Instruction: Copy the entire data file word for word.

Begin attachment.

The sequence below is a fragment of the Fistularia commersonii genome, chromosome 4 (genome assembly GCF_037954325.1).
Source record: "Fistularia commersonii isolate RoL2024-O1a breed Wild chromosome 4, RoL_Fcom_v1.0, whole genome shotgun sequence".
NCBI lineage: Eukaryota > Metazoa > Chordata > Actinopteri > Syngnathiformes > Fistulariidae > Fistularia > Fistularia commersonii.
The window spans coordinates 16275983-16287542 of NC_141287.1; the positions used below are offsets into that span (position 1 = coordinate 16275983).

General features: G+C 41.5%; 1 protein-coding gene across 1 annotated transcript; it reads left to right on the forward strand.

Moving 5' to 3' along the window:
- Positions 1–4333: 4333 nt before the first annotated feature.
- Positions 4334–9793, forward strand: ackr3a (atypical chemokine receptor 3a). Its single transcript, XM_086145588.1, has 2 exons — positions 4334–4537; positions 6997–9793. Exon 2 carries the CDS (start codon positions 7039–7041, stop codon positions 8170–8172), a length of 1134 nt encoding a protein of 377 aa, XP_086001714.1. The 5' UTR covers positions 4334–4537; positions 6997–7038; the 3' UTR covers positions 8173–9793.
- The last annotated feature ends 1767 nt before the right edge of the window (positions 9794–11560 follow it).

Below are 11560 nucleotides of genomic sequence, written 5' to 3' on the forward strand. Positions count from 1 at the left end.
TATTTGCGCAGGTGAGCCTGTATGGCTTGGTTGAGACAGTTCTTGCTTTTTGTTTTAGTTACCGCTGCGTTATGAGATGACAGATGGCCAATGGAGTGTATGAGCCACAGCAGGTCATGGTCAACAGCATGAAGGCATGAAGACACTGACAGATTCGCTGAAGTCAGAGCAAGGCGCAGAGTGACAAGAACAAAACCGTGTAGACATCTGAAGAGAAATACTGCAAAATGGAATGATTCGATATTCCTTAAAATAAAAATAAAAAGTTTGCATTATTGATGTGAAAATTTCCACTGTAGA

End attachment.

The sequence below is a fragment of the Fistularia commersonii genome, chromosome 4 (genome assembly GCF_037954325.1).
Source record: "Fistularia commersonii isolate RoL2024-O1a breed Wild chromosome 4, RoL_Fcom_v1.0, whole genome shotgun sequence".
NCBI lineage: Eukaryota > Metazoa > Chordata > Actinopteri > Syngnathiformes > Fistulariidae > Fistularia > Fistularia commersonii.
The window spans coordinates 16275983-16287542 of NC_141287.1; the positions used below are offsets into that span (position 1 = coordinate 16275983).

General features: G+C 41.5%; 1 protein-coding gene across 1 annotated transcript; it reads left to right on the forward strand.

Moving 5' to 3' along the window:
- Positions 1–4333: 4333 nt before the first annotated feature.
- Positions 4334–9793, forward strand: ackr3a (atypical chemokine receptor 3a). Its single transcript, XM_086145588.1, has 2 exons — positions 4334–4537; positions 6997–9793. Exon 2 carries the CDS (start codon positions 7039–7041, stop codon positions 8170–8172), a length of 1134 nt encoding a protein of 377 aa, XP_086001714.1. The 5' UTR covers positions 4334–4537; positions 6997–7038; the 3' UTR covers positions 8173–9793.
- The last annotated feature ends 1767 nt before the right edge of the window (positions 9794–11560 follow it).

Below are 11560 nucleotides of genomic sequence, written 5' to 3' on the forward strand. Positions count from 1 at the left end.
TATTTGCGCAGGTGAGCCTGTATGGCTTGGTTGAGACAGTTCTTGCTTTTTGTTTTAGTTACCGCTGCGTTATGAGATGACAGATGGCCAATGGAGTGTATGAGCCACAGCAGGTCATGGTCAACAGCATGAAGGCATGAAGACACTGACAGATTCGCTGAAGTCAGAGCAAGGCGCAGAGTGACAAGAACAAAACCGTGTAGACATCTGAAGAGAAATACTGCAAAATGGAATGATTCGATATTCCTTAAAATAAAAATAAAAAGTTTGCATTATTGATGTGAAAATTTCCACTGTAGA